During the Christmas season, you’ll hopefully have collected contact information for loads of new customers. You can start making good use of these in January as you begin to retarget these same consumers in the New Year. 

Make sure that you make the most of the information you have about their shopping habits to customize the messaging you send out to these customers. 

Perhaps you can suggest similar products to those they already bought, or else suggest accompanying products which will work alongside. 

4. Turn holiday returns into upselling opportunities 

An unfortunate reality of January is that you’re going to have to handle returns. Maybe lots of them. 

While it’s always advisable to make it as easy as possible for customers to return goods for cash (which creates a good brand image), this doesn’t mean you can’t turn return transactions into upselling opportunities. 

  • Offer different sizes or colors. One of the most common reasons for returns in January is that shoppers have bought the wrong size or design as a gift. Make it possible to exchange for the correct size to save on losing revenue. 
  • Offer alternative products. If the whole gift was completely wrong, make it possible for customers to do a straight exchange for another product. 
  • Offer store credit. As well as offering cash refunds, consider giving the option of store credit, so as not to lose out. 
  • Promote other products or sales. If customers are visiting your store to process returns, take the opportunity to tell them about other shopping opportunities they might be interested in. 

5. Offer seasonal products and promotions 

Just because Christmas is over, that doesn’t mean that there aren’t other events to look forward to in the New Year. 

Q1 of 2020 will feature a Super Bowl, St Patrick’s Day, and Valentine’s Day. While these events don’t fall in January itself, there’s no reason why you can’t start preparing deals and marketing campaigns early.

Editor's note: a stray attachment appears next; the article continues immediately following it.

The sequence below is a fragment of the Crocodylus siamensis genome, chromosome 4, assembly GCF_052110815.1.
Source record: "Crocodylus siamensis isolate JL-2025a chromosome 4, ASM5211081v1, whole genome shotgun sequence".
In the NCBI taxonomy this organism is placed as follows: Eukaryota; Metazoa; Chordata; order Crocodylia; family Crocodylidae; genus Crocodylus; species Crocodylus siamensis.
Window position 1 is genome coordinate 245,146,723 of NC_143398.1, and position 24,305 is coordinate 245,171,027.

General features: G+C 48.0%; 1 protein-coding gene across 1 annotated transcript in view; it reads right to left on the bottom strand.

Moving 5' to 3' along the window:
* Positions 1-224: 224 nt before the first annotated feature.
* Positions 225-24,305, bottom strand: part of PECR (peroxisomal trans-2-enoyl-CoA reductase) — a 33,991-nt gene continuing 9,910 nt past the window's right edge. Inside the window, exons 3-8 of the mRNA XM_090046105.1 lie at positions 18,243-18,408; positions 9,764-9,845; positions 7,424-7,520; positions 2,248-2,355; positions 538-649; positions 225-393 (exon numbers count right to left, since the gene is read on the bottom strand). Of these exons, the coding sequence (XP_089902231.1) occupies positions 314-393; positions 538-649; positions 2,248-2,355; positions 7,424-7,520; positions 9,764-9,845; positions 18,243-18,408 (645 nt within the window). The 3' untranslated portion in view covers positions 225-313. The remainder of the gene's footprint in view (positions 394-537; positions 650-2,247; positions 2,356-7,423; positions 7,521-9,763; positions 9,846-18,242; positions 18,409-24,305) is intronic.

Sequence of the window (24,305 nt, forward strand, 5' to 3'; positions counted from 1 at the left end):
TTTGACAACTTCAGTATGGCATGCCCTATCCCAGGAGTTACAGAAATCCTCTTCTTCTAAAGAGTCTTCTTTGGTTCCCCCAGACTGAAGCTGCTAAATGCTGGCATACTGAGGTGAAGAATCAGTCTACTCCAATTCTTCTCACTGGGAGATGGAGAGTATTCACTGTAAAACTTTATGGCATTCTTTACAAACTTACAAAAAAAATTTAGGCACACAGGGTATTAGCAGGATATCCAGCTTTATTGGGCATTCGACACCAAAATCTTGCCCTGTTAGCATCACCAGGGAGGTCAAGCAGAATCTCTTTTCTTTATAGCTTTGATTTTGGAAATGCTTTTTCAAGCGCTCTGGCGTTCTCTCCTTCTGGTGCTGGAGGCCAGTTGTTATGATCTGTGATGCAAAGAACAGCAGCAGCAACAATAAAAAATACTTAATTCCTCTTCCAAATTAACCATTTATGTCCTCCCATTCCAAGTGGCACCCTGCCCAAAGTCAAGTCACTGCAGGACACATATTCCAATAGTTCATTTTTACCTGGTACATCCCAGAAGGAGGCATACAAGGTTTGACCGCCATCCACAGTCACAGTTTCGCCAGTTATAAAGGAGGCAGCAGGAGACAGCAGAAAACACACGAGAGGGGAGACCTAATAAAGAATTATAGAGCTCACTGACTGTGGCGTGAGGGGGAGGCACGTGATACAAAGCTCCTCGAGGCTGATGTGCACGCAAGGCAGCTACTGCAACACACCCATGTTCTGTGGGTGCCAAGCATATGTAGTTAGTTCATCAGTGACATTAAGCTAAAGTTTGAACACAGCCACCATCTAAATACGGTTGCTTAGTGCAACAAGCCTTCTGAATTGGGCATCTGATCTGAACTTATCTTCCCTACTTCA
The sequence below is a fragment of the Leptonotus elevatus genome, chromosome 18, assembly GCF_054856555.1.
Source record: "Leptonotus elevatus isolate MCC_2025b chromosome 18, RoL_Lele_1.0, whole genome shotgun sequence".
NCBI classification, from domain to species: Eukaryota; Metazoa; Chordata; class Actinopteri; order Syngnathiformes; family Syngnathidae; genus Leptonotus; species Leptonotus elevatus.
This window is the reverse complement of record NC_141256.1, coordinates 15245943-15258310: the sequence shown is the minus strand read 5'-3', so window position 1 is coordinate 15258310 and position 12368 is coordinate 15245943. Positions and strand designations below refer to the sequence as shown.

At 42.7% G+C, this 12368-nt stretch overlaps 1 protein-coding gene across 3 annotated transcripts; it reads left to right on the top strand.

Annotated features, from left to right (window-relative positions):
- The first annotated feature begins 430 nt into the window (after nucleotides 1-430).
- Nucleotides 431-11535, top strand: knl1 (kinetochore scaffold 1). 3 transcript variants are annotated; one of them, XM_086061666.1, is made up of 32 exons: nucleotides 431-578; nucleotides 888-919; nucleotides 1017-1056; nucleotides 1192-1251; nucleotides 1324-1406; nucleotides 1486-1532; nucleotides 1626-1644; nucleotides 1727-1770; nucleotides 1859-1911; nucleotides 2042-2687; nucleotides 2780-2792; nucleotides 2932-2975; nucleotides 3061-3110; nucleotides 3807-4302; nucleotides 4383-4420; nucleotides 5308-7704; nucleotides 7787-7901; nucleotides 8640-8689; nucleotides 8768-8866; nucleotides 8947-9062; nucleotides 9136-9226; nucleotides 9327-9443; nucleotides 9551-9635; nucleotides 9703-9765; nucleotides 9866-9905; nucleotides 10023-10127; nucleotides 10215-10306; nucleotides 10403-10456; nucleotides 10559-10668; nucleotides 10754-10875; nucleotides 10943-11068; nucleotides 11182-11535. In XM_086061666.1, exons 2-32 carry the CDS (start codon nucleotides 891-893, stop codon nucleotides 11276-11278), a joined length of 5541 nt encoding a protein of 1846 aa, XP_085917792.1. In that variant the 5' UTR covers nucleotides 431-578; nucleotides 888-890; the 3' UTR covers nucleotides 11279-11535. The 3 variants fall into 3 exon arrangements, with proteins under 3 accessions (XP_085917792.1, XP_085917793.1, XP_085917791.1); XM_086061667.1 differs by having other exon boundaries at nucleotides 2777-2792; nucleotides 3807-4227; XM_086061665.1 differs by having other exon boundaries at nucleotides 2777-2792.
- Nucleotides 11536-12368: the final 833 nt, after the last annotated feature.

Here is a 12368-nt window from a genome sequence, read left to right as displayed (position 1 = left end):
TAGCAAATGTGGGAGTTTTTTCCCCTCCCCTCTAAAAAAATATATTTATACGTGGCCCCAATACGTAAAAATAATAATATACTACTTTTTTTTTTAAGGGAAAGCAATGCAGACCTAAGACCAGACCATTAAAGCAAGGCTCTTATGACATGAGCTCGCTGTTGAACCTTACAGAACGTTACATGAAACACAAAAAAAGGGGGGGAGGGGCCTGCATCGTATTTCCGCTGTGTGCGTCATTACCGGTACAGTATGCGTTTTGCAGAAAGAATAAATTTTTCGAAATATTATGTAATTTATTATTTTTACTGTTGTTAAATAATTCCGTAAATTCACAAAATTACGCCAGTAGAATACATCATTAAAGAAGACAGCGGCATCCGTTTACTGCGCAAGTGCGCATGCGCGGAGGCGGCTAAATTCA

The secret to success in January is thinking about what your customers will be needing in the future, if not right now. 

6. Launch a new product 

Nothing creates hype like a new product. 

After the failure of a year that 2020 was, consumers are hungry for anything new and exciting to sink their teeth into. 

If you have a new exclusive product launching, then be sure to make it land with a splash in January. 

If you’re just adding new products to your range, you can still build some launch hype around it. 

Make sure that you message about the new products before launching to create anticipation among your customers, then plaster the new across all your channels once the product drops. 

In the dark, cold, damp depth of January, it’s all about creating a sense of excitement and anticipation. 

Written by

Author avatar

Duncan

Duncan is obsessed with making website building and eCommerce accessible to everyone. He explains the best tools and the latest digital marketing trends in ways that are clear and engaging. His focus is on supporting the sustainable growth of small to medium-sized enterprises. When not writing, he enjoys deep sea fishing and endurance cycling.